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Suboxone (Buccal Film)

Generic Name: Buprenorphine and Naloxone Buccal Film (byoo pre NOR feen & nal OKS one)
Brand Name: Suboxone, Zubsolv

Medically reviewed by Drugs.com. Last updated on Jun 7, 2019.

Uses of Suboxone:

  • It is used to treat pain drug (opioid) addiction.
  • Do not use for pain relief or on an as needed basis.

What do I need to tell my doctor BEFORE I take Suboxone?

This is not a list of all drugs or health problems that interact with Suboxone (buprenorphine and naloxone buccal film).

Tell your doctor and pharmacist about all of your drugs (prescription or OTC, natural products, vitamins) and health problems. You must check to make sure that it is safe for you to take Suboxone (buprenorphine and naloxone buccal film) with all of your drugs and health problems. Do not start, stop, or change the dose of any drug without checking with your doctor.

What are some things I need to know or do while I take Suboxone?

  • Tell all of your health care providers that you take Suboxone (buprenorphine and naloxone buccal film). This includes your doctors, nurses, pharmacists, and dentists.
  • Avoid driving and doing other tasks or actions that call for you to be alert until you see how Suboxone (buprenorphine and naloxone buccal film) affects you.
  • To lower the chance of feeling dizzy or passing out, rise slowly if you have been sitting or lying down. Be careful going up and down stairs.
  • Have blood work checked as you have been told by the doctor. Talk with the doctor.
  • This medicine may be habit-forming with long-term use.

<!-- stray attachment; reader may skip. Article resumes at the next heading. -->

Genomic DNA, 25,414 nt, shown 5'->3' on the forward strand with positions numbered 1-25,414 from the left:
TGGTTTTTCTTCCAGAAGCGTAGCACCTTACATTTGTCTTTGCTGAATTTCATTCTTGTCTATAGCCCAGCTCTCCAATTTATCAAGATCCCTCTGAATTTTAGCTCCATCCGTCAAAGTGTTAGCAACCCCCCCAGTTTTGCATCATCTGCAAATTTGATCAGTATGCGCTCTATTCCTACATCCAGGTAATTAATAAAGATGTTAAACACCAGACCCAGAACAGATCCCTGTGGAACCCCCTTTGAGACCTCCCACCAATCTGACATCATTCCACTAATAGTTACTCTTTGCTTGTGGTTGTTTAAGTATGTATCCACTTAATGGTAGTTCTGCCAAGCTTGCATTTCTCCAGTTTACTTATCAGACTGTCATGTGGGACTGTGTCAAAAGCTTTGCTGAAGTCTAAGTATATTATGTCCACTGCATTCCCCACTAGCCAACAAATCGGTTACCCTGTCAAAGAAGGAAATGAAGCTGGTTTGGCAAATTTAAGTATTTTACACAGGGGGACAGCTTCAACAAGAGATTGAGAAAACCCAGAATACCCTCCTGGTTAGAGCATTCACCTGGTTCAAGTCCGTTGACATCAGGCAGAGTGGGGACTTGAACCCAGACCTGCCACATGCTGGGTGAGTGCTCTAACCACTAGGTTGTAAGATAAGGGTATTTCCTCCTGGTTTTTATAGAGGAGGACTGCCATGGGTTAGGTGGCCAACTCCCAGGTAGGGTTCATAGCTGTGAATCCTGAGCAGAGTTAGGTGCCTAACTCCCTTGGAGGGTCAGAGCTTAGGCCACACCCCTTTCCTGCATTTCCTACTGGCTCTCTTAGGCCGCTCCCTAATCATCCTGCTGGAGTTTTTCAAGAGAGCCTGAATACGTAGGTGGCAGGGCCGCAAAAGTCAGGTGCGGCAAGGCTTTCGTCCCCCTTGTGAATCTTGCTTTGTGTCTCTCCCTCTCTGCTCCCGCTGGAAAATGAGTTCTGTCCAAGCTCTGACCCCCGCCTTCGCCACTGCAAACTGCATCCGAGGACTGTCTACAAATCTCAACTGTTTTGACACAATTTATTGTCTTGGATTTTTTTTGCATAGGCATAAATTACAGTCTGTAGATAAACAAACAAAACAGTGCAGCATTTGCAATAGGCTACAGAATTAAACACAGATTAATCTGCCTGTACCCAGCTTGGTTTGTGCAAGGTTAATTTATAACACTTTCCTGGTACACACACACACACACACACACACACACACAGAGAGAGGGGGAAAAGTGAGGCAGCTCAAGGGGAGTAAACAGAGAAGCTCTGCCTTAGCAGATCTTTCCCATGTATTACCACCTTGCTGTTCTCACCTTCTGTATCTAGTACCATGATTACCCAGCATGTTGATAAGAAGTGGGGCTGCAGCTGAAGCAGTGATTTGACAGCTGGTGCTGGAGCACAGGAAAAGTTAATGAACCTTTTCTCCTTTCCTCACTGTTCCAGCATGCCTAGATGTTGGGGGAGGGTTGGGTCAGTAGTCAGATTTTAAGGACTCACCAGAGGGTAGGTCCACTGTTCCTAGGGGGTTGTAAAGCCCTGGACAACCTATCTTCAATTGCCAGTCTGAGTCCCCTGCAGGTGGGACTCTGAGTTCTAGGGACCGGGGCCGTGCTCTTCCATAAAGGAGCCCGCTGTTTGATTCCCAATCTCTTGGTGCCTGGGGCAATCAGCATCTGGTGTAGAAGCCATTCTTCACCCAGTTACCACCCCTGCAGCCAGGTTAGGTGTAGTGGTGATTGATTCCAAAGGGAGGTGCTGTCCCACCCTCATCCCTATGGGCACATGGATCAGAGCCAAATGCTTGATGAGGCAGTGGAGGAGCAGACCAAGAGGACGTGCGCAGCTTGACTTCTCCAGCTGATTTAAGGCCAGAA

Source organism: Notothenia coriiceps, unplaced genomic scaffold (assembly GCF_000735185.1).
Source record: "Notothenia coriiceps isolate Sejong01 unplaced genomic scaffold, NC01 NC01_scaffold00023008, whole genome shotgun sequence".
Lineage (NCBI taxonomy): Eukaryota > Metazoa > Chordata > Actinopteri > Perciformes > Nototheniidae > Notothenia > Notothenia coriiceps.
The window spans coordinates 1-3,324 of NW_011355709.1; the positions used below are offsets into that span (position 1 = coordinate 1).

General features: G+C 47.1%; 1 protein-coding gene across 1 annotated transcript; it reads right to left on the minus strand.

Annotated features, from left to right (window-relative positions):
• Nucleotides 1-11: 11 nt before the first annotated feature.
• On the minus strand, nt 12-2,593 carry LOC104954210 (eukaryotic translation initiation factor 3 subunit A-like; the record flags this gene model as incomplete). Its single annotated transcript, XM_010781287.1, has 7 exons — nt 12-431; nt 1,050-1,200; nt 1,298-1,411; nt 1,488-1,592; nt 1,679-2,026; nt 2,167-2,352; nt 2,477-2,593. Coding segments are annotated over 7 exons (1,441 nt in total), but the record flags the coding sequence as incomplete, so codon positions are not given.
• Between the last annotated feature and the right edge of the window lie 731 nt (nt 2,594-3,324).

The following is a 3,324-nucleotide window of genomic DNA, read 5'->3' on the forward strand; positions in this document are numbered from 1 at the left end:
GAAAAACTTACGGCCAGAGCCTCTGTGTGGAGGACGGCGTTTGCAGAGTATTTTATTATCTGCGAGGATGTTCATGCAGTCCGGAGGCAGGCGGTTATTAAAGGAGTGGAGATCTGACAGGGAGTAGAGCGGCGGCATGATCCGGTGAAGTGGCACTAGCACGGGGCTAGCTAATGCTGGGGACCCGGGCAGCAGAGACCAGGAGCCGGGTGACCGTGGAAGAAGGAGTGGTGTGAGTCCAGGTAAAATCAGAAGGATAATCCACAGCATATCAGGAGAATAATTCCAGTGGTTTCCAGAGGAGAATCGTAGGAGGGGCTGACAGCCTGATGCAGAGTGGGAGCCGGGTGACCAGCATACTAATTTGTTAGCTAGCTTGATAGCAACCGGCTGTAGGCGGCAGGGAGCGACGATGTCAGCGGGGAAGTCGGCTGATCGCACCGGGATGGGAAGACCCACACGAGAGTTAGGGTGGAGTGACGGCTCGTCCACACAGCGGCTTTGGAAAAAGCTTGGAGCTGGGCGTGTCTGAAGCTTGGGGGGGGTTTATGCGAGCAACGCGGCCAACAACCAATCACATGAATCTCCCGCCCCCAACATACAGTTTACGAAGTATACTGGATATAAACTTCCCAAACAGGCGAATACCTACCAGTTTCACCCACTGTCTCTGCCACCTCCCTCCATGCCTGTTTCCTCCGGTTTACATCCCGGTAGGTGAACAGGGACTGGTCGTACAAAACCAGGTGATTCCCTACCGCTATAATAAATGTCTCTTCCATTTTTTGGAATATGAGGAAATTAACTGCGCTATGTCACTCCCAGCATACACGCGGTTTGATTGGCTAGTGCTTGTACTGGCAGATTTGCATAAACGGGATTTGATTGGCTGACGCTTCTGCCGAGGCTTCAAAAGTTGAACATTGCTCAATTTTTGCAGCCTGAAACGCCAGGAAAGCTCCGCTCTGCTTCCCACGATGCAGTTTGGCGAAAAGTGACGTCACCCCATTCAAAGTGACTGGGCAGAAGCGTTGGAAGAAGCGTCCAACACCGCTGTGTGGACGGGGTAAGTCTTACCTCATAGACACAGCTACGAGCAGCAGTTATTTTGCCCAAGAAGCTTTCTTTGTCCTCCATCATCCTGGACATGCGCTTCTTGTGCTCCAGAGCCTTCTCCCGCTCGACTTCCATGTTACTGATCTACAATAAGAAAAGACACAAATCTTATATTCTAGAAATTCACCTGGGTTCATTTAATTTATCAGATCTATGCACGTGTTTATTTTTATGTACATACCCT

• Long-term use of an opioid drug may lead to lower sex hormone levels. Call your doctor if you have a lowered interest in sex, fertility problems, no menstrual period (women), or change in sex ability (men).
  • Even one dose of Suboxone (buprenorphine and naloxone buccal film) may be deadly if it is taken by someone else or by accident, especially in children. If Suboxone (buprenorphine and naloxone buccal film) is taken by someone else or by accident, get medical help right away.
  • Signs of opioid withdrawal have happened with Suboxone (buprenorphine and naloxone buccal film). Call your doctor right away if you have more sweating, chills, diarrhea or stomach pain that is not normal, anxiety, feeling irritable, or yawning.
  • Liver problems have rarely happened with Suboxone (buprenorphine and naloxone buccal film). Sometimes, this has been deadly. Call your doctor right away if you have signs of liver problems like dark urine, feeling tired, not hungry, upset stomach or stomach pain, light-colored stools, throwing up, or yellow skin or eyes.
  • This medicine has an opioid drug in it. The use of opioid drugs along with a benzodiazepine drug or other drugs that may make you drowsy or slow your actions has led to very bad side effects. Side effects that have happened include slowed or trouble breathing and deaths. Benzodiazepine drugs include drugs like alprazolam, diazepam, and lorazepam. Benzodiazepine drugs are used to treat many health problems like anxiety, trouble sleeping, or seizures. Talk with the doctor.
  • Many drugs interact with Suboxone (buprenorphine and naloxone buccal film) and can raise the chance of side effects like deadly breathing problems. Talk with your doctor and pharmacist to make sure it is safe to use Suboxone (buprenorphine and naloxone buccal film) with all of your drugs.
  • Do not take with alcohol or products that have alcohol. Unsafe and sometimes deadly effects may happen.
  • If you are 65 or older, use Suboxone (buprenorphine and naloxone buccal film) with care. You could have more side effects.